As a woman transitions through the perimenopause phase to menopause and the oestrogen and progesterone hormone levels decrease, the pituitary gland in the brain creates higher levels of two other hormones:
Follicle stimulating hormone (FSH)
Luteinising hormone (LH)
These hormones stimulate production of oestrogen and progesterone in a bid to encourage the ovaries to produce more of these two hormones.
With so many changes taking place in a woman’s body due to fluctuating hormone levels, there are physical as well as mental symptoms experienced to varying degrees by women during the perimenopause phase. These include:
The high levels of FSH and LH can disrupt the body’s temperature regulating systems which can be a contributing factor to hot flushes and night sweats.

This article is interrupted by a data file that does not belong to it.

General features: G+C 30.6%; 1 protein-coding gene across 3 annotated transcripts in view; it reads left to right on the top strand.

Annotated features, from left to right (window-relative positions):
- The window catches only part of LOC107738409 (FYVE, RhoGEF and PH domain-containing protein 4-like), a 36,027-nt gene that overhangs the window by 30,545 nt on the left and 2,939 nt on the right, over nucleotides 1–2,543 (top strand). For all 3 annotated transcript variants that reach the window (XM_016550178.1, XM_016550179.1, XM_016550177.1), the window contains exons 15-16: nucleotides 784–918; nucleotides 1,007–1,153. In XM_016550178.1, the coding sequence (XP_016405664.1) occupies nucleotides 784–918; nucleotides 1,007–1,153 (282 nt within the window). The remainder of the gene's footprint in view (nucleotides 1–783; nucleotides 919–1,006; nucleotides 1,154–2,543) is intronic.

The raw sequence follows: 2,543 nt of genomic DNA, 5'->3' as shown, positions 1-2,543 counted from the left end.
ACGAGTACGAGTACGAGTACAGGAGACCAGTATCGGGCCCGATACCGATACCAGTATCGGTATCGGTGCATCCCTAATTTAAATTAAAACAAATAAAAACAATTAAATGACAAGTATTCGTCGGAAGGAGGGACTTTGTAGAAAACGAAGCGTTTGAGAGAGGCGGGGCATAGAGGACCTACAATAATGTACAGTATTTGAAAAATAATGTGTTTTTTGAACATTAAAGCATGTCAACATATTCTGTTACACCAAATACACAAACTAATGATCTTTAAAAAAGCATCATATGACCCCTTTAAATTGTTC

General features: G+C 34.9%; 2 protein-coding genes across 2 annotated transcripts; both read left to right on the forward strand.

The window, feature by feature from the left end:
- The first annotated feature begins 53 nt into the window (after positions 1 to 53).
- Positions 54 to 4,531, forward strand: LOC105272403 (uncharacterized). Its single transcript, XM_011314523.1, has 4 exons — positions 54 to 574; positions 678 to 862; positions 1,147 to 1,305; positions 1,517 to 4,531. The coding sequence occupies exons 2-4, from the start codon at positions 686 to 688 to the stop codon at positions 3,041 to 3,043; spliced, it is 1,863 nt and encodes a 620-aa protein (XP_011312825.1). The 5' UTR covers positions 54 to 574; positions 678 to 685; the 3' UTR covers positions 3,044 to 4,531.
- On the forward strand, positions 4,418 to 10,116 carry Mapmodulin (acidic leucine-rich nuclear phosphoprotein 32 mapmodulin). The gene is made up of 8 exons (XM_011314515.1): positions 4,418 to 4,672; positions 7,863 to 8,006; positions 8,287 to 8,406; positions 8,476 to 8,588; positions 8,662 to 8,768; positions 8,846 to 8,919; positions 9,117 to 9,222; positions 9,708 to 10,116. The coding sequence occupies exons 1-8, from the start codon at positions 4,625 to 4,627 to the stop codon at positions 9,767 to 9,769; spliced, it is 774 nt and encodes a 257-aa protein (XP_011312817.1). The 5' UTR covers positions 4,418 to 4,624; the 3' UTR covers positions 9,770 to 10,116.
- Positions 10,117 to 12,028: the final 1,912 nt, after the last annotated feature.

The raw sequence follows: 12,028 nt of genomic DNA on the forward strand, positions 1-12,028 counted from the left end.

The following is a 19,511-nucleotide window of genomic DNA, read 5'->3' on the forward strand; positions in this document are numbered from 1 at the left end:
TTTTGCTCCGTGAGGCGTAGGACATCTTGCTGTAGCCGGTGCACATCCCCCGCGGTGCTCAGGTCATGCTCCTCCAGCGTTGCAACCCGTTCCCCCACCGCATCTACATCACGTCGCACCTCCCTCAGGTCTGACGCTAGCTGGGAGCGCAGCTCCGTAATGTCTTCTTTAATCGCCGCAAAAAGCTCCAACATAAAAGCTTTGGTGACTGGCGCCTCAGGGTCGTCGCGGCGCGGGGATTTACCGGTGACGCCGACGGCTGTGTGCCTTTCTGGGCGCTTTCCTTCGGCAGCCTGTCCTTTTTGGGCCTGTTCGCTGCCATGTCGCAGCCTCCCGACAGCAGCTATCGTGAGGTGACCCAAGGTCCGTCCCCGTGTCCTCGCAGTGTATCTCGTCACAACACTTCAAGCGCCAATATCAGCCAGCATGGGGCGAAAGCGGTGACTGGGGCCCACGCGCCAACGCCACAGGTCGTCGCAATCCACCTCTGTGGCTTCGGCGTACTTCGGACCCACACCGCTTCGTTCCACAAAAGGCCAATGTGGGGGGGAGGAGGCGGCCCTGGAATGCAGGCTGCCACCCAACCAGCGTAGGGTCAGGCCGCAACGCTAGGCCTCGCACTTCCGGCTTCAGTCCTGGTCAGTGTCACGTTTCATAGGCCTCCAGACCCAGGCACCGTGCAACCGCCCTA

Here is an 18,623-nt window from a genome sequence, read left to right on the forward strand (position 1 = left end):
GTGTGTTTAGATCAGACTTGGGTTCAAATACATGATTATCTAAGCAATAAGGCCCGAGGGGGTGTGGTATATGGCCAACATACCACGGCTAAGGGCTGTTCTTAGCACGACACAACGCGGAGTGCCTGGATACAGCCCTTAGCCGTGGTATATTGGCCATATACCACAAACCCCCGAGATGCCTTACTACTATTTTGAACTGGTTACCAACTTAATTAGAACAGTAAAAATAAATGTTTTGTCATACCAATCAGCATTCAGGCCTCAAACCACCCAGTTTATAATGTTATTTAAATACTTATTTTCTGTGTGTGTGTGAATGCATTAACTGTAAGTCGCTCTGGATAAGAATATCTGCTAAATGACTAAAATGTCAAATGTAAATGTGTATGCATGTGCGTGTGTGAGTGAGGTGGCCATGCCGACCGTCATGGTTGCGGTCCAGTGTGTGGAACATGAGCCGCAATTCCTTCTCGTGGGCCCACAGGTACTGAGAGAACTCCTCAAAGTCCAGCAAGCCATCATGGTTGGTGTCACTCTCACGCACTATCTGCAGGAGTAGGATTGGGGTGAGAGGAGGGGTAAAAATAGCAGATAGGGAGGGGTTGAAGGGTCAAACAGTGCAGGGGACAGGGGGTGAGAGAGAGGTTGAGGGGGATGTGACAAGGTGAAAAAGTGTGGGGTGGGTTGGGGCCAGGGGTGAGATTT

Night sweats, anxiety, joint aches, the need to urinate during the night – these are all symptoms of the menopause which can lead to insufficient sleep & feelings of fatigue. The inability of the body to adequately recover together with feeling of anxiety can result in a rise of the stress hormone cortisol.
The menopause can lead to mood changes and depression. Research indicated that 61% of perimenopausal women experience low mood. Many women are unaware they are entering menopause transition and their changing hormones may be causing this.
Up to 47% of the women we surveyed experienced ‘brain fog’, reduced memory and concentration during the menopause. This can lead to a lack of confidence, particularly in the workplace